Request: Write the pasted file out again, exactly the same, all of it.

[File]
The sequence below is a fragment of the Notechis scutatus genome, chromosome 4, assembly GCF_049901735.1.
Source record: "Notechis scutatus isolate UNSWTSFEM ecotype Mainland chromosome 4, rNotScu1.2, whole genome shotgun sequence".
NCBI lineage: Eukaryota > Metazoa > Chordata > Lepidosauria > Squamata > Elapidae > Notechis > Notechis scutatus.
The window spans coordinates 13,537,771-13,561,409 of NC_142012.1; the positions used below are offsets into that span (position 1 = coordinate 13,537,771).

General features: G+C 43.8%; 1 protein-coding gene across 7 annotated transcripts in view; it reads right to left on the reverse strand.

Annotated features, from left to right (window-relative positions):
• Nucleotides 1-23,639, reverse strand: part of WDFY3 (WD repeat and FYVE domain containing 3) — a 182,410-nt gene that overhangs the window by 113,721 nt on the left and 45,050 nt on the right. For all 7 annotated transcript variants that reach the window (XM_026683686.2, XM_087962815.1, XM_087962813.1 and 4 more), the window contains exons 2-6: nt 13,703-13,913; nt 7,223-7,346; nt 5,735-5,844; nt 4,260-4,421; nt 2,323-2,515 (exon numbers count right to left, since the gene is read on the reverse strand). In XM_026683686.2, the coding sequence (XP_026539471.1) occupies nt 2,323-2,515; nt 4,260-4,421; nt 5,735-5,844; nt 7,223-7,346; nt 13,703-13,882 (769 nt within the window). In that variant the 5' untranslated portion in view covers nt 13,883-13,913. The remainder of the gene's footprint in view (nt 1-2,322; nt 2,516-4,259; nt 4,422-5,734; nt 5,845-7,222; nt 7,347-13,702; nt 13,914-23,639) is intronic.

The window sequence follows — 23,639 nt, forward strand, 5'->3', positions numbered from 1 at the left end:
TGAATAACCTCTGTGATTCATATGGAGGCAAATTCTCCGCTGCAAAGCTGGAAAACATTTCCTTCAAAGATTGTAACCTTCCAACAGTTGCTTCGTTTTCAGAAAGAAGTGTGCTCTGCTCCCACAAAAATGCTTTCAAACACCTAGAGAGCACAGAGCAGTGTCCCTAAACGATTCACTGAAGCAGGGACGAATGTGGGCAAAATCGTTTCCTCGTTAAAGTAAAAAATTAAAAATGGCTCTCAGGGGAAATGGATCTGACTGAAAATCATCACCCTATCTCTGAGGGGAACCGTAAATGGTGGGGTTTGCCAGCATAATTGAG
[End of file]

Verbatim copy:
The sequence below is a fragment of the Notechis scutatus genome, chromosome 4, assembly GCF_049901735.1.
Source record: "Notechis scutatus isolate UNSWTSFEM ecotype Mainland chromosome 4, rNotScu1.2, whole genome shotgun sequence".
NCBI lineage: Eukaryota > Metazoa > Chordata > Lepidosauria > Squamata > Elapidae > Notechis > Notechis scutatus.
The window spans coordinates 13,537,771-13,561,409 of NC_142012.1; the positions used below are offsets into that span (position 1 = coordinate 13,537,771).

General features: G+C 43.8%; 1 protein-coding gene across 7 annotated transcripts in view; it reads right to left on the reverse strand.

Annotated features, from left to right (window-relative positions):
• Nucleotides 1-23,639, reverse strand: part of WDFY3 (WD repeat and FYVE domain containing 3) — a 182,410-nt gene that overhangs the window by 113,721 nt on the left and 45,050 nt on the right. For all 7 annotated transcript variants that reach the window (XM_026683686.2, XM_087962815.1, XM_087962813.1 and 4 more), the window contains exons 2-6: nt 13,703-13,913; nt 7,223-7,346; nt 5,735-5,844; nt 4,260-4,421; nt 2,323-2,515 (exon numbers count right to left, since the gene is read on the reverse strand). In XM_026683686.2, the coding sequence (XP_026539471.1) occupies nt 2,323-2,515; nt 4,260-4,421; nt 5,735-5,844; nt 7,223-7,346; nt 13,703-13,882 (769 nt within the window). In that variant the 5' untranslated portion in view covers nt 13,883-13,913. The remainder of the gene's footprint in view (nt 1-2,322; nt 2,516-4,259; nt 4,422-5,734; nt 5,845-7,222; nt 7,347-13,702; nt 13,914-23,639) is intronic.

The window sequence follows — 23,639 nt, forward strand, 5'->3', positions numbered from 1 at the left end:
TGAATAACCTCTGTGATTCATATGGAGGCAAATTCTCCGCTGCAAAGCTGGAAAACATTTCCTTCAAAGATTGTAACCTTCCAACAGTTGCTTCGTTTTCAGAAAGAAGTGTGCTCTGCTCCCACAAAAATGCTTTCAAACACCTAGAGAGCACAGAGCAGTGTCCCTAAACGATTCACTGAAGCAGGGACGAATGTGGGCAAAATCGTTTCCTCGTTAAAGTAAAAAATTAAAAATGGCTCTCAGGGGAAATGGATCTGACTGAAAATCATCACCCTATCTCTGAGGGGAACCGTAAATGGTGGGGTTTGCCAGCATAATTGAG